Even including homicides caused by drug deals or other disputes, homicides happen only about 12 to 20 times a year at schools in the U.S., down from about 30 a year in the 1990s, according to the Centers for Disease Control. Less than 1 percent of all homicides among school-age children occur on or around school grounds, or on the way to and from school, the CDC found. And general school violence -- assaults usually -- have fallen by about half since 1992.

Although all school attacks may be grouped together in the public mind, experts aren’t sure how to classify the attack Monday in Lancaster County by truck driver Charles Carl Roberts IV, or last week in Bailey, Colo., where Duane Roger Morrison, 53, held six girls captive at Platte Canyon High School before killing one of them.

Because they were carried out by adults, perhaps those really aren’t school shootings at all, in the classic sense, researchers suggest. Maybe the shootings could just have well have happened at a shopping mall or any other gathering place. On the other hand, Roberts was said to have told his wife he was seeking revenge for something that happened at the school decades ago, when he was a boy, and to have said he feared he would repeat molestation he had committed in the past. We may never truly know his motive, nor Morrison’s, partly because they both committed suicide.

“When you start to characterize a type of violence only by where it occurs,” you may not be able to draw meaningful conclusions, said researcher Borum, an associate professor in mental health law and policy. “You end up with alleyway violence, shopping mall violence.” For this reason, the Secret Service report excluded attacks where the perpetrator was not a current or former student.

An adult committed the worst school attack in U.S. history, on May 18, 1927, in Bath, Mich. School board member Andrew Kehoe killed his wife, set his farm buildings ablaze and then detonated explosives he had stockpiled for months under the town school.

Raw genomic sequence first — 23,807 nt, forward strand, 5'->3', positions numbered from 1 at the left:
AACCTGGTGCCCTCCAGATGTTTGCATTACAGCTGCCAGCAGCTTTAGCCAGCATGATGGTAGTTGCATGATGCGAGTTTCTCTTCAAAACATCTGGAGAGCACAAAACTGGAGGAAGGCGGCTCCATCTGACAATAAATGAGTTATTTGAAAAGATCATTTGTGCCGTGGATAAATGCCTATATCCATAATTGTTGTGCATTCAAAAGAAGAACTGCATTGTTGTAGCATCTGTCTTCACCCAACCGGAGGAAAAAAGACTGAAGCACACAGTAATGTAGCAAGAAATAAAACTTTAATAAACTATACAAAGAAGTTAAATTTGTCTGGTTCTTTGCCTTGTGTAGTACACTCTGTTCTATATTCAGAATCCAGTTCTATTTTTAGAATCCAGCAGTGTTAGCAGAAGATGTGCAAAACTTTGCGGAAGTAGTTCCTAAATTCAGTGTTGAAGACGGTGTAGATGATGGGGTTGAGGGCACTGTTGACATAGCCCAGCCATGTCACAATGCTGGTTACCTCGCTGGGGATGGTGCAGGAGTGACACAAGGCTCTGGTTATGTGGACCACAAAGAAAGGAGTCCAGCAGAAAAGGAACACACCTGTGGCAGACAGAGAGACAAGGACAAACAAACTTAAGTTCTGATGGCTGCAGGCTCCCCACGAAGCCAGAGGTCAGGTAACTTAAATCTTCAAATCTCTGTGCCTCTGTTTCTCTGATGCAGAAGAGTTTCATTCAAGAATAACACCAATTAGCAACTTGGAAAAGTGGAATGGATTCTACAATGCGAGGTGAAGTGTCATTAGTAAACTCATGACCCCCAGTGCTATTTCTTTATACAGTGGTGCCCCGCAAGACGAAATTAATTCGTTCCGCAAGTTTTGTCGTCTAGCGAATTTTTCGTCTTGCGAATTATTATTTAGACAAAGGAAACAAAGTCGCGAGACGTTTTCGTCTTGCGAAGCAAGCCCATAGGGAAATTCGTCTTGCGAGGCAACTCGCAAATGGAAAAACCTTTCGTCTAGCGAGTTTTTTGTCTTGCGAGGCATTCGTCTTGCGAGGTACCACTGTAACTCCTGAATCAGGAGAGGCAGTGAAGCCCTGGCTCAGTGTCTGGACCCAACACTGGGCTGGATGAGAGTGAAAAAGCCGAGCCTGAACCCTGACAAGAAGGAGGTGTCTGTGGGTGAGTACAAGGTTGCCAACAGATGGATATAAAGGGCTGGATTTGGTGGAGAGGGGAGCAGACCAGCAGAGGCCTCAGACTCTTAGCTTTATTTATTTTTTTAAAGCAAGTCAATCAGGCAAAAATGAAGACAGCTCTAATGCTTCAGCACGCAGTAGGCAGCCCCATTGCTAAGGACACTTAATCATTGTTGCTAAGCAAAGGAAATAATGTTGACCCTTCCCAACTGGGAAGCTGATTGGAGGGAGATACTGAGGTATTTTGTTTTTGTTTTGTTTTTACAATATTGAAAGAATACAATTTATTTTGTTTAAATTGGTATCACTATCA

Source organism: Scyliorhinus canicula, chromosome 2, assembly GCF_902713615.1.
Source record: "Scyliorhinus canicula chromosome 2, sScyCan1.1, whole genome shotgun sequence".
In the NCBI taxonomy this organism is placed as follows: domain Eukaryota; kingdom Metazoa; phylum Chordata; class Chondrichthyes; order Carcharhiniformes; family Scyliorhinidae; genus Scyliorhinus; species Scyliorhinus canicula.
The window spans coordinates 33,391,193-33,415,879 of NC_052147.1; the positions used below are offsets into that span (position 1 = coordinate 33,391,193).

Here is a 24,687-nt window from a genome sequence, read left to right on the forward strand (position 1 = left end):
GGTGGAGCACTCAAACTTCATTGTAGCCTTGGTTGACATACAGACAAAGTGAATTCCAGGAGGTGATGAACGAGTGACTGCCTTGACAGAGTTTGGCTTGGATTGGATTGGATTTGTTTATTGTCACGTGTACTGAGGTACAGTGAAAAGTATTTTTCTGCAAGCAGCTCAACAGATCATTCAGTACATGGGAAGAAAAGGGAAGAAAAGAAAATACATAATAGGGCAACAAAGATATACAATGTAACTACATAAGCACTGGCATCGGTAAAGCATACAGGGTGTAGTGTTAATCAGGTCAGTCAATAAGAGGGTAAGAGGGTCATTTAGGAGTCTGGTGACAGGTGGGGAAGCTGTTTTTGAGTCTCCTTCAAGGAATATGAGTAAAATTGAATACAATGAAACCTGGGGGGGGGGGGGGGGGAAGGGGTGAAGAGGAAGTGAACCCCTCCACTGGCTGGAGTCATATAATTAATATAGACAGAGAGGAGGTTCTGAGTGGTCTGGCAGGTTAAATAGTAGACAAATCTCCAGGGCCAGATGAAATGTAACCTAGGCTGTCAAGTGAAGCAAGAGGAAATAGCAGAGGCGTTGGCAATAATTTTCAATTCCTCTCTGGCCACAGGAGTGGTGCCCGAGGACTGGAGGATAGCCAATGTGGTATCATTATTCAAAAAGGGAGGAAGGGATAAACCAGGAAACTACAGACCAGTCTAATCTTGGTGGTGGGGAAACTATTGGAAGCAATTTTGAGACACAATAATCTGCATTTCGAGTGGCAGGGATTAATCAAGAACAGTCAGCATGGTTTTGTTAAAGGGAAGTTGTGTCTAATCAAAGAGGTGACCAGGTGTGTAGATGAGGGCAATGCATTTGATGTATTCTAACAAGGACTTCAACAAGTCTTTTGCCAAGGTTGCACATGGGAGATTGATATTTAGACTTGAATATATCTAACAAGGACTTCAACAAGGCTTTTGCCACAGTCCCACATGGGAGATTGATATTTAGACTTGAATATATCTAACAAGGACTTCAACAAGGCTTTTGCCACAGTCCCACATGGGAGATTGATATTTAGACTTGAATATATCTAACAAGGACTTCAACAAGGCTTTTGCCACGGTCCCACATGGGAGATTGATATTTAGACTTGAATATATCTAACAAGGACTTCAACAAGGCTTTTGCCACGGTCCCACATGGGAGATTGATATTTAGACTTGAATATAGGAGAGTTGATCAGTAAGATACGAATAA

Bath School Museum

When rescuers arrived at the Bath school, Kehoe detonated his car filled with metal for shrapnel, killing himself and the school superintendent. In all, Kehoe killed 45 people, including 38 children. He had blamed school taxes for causing the foreclosure of his farm.

A Canadian case may be more similar to the recent adult attacks, in terms of the attackers singling out girls and young women as their victims. In Montreal in December 1989, at the Ecole Polytechnique de Montreal, Marc Lepine separated the men from the women, shouting against feminists. He killed 14 women, and wounded 13 people, including four men, before killing himself.

One of the three attacks in the past week more closely fits the classic pattern, in terms of attacker, possible motive, and an oblique warning.

In Cazenovia, Wis., Eric Hainstock, 15, has been charged with murder in the shotgun death at school of Principal John Klang. Hainstock had complained about being teased by students, and had just been given a disciplinary warning by the principal for having tobacco at school, authorities said.

He had told a friend a few days earlier, authorities said, that the principal would not “make it through homecoming.”